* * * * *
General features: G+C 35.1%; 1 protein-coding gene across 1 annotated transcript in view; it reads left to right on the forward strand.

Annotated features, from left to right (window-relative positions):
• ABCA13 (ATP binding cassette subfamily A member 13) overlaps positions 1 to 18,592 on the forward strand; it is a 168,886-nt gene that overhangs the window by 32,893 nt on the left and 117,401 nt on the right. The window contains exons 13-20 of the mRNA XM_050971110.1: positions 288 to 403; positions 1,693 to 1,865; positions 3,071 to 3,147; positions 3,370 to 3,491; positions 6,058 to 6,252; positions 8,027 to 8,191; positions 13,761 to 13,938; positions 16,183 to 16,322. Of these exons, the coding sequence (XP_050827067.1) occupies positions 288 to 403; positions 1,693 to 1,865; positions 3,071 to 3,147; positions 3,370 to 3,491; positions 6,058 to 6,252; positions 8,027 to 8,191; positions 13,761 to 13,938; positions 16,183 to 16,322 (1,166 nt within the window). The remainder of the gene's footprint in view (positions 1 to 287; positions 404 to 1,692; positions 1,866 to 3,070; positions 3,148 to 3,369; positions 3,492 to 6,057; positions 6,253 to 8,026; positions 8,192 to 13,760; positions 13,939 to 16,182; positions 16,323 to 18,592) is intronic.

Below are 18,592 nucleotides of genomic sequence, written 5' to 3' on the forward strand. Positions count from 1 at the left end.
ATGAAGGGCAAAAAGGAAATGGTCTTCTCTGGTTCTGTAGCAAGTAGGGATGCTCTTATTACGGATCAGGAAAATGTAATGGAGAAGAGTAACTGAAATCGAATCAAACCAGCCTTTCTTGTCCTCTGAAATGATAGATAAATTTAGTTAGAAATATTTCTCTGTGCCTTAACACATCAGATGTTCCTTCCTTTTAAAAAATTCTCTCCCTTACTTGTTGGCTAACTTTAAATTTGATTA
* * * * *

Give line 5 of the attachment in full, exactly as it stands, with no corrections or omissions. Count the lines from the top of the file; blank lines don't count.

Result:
ATGAAGGGCAAAAAGGAAATGGTCTTCTCTGGTTCTGTAGCAAGTAGGGATGCTCTTATTACGGATCAGGAAAATGTAATGGAGAAGAGTAACTGAAATCGAATCAAACCAGCCTTTCTTGTCCTCTGAAATGATAGATAAATTTAGTTAGAAATATTTCTCTGTGCCTTAACACATCAGATGTTCCTTCCTTTTAAAAAATTCTCTCCCTTACTTGTTGGCTAACTTTAAATTTGATTA